Me:  I’m not sure he was directing it.  I don’t think it would’ve happened without him.

Him:  He was directing it, it said so in the credits at the end.

Me:  There we are then, that explains why it was all Broadway.  Who are the Rolling Stones?

Him:  They were spherical standing stones.

Me:  I was hoping you’d go for something about ancient monuments.

Him:  Well, you can take it or leave it.

Me:  I snapped a picture of the pre-show screen.

Him:  Even though your phone should’ve been off.


Me:  Were you excited?

Him:  I don’t think I was as excited as you were.  Or the millions of other people, who were exactly like you, surrounding me.

Me:  Hmm.  How many sketches from the first act can you remember?

Him:  Probably around about as many as you can.

Me:  I thought it went by really fast.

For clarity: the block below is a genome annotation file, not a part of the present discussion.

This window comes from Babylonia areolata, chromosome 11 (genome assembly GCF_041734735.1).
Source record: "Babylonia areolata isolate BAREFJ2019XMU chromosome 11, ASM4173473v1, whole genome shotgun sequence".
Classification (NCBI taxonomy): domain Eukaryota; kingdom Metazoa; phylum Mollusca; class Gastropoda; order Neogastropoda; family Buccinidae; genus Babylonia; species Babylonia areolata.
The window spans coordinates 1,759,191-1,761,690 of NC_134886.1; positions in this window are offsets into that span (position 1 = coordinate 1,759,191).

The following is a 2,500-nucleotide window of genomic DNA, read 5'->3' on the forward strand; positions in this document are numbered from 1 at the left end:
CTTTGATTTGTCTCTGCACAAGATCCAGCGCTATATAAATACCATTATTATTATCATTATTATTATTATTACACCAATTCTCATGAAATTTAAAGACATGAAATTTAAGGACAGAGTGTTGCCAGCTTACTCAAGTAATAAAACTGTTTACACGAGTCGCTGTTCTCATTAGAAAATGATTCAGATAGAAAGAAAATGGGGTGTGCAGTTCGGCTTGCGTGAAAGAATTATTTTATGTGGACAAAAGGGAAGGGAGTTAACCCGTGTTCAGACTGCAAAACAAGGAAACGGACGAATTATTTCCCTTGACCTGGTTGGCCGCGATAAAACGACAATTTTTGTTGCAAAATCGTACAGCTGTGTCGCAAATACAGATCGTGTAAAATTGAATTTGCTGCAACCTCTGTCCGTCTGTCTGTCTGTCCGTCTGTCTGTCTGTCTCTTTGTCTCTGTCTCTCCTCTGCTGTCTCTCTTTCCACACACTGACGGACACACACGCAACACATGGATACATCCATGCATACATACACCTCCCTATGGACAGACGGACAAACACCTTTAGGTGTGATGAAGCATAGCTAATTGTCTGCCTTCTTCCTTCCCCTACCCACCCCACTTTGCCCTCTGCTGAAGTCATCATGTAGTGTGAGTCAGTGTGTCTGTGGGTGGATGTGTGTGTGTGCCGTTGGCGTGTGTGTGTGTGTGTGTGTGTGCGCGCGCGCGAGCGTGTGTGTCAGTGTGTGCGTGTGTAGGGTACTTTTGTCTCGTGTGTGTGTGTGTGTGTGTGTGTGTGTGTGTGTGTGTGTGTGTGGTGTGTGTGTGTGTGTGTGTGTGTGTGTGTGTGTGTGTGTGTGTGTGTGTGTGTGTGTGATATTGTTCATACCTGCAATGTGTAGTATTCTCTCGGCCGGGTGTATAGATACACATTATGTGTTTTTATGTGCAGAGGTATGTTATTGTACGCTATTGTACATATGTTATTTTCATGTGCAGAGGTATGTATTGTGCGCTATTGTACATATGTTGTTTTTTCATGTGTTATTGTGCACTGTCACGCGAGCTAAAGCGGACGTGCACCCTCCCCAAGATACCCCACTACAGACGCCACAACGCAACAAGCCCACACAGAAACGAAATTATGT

Him:  The first act went by significantly faster than the second act did.

Me:  Well, in that case-


Him:  Instead of having us talk in the interval, why don’t you put a link to a YouTube video of elevator music or something?

Me:  Like this?

Him:  Well – when typing it up…  You haven’t technically done it yet, so I don’t know.  I assume so.

Me:  How many times do you think the people serving refreshments got asked for albatross?

Him:  The joke I made about that can’t be typed.  You would have to find…  Ooops.

Me:  Have you just broken that?

Him:  Easily fixed.

Me:  Oi!


Me:  Okay, let’s run through the Pythons individually.

Him:  Okay.

Me:  And, this is just based on tonight.

Him:  Okay.

Me:  Graham Chapman.

Him:  Dead.

Me:  Yeah, he did seem to be resting on his laurels a bit. That bit he did before the TARDIS3 cropped up was promising, but after that he seemed to just repeat all his old performances.  He’s aged better than the rest of them.

Him:  They were quite nice to him there.  As opposed to that one where Terry Gilliam knocked over his urn.

Me:  That was at Aspen.  Huge laugh that got.